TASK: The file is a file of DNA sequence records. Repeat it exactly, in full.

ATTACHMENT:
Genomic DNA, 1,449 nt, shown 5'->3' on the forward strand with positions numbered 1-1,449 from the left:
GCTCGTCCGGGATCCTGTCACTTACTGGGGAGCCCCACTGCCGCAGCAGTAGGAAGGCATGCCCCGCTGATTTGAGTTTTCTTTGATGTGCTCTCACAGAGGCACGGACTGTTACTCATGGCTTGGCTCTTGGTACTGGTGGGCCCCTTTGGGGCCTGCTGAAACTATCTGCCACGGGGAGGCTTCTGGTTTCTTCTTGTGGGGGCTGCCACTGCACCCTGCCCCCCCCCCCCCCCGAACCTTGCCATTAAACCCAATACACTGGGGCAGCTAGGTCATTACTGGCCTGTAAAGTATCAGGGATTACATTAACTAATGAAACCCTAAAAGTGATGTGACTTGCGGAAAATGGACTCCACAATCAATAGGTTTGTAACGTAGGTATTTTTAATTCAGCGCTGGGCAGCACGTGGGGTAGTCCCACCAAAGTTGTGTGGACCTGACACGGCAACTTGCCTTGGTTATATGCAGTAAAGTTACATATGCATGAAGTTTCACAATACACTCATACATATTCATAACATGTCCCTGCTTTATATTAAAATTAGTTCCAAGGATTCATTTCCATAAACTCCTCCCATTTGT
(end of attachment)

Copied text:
Genomic DNA, 1,449 nt, shown 5'->3' on the forward strand with positions numbered 1-1,449 from the left:
GCTCGTCCGGGATCCTGTCACTTACTGGGGAGCCCCACTGCCGCAGCAGTAGGAAGGCATGCCCCGCTGATTTGAGTTTTCTTTGATGTGCTCTCACAGAGGCACGGACTGTTACTCATGGCTTGGCTCTTGGTACTGGTGGGCCCCTTTGGGGCCTGCTGAAACTATCTGCCACGGGGAGGCTTCTGGTTTCTTCTTGTGGGGGCTGCCACTGCACCCTGCCCCCCCCCCCCCCCGAACCTTGCCATTAAACCCAATACACTGGGGCAGCTAGGTCATTACTGGCCTGTAAAGTATCAGGGATTACATTAACTAATGAAACCCTAAAAGTGATGTGACTTGCGGAAAATGGACTCCACAATCAATAGGTTTGTAACGTAGGTATTTTTAATTCAGCGCTGGGCAGCACGTGGGGTAGTCCCACCAAAGTTGTGTGGACCTGACACGGCAACTTGCCTTGGTTATATGCAGTAAAGTTACATATGCATGAAGTTTCACAATACACTCATACATATTCATAACATGTCCCTGCTTTATATTAAAATTAGTTCCAAGGATTCATTTCCATAAACTCCTCCCATTTGT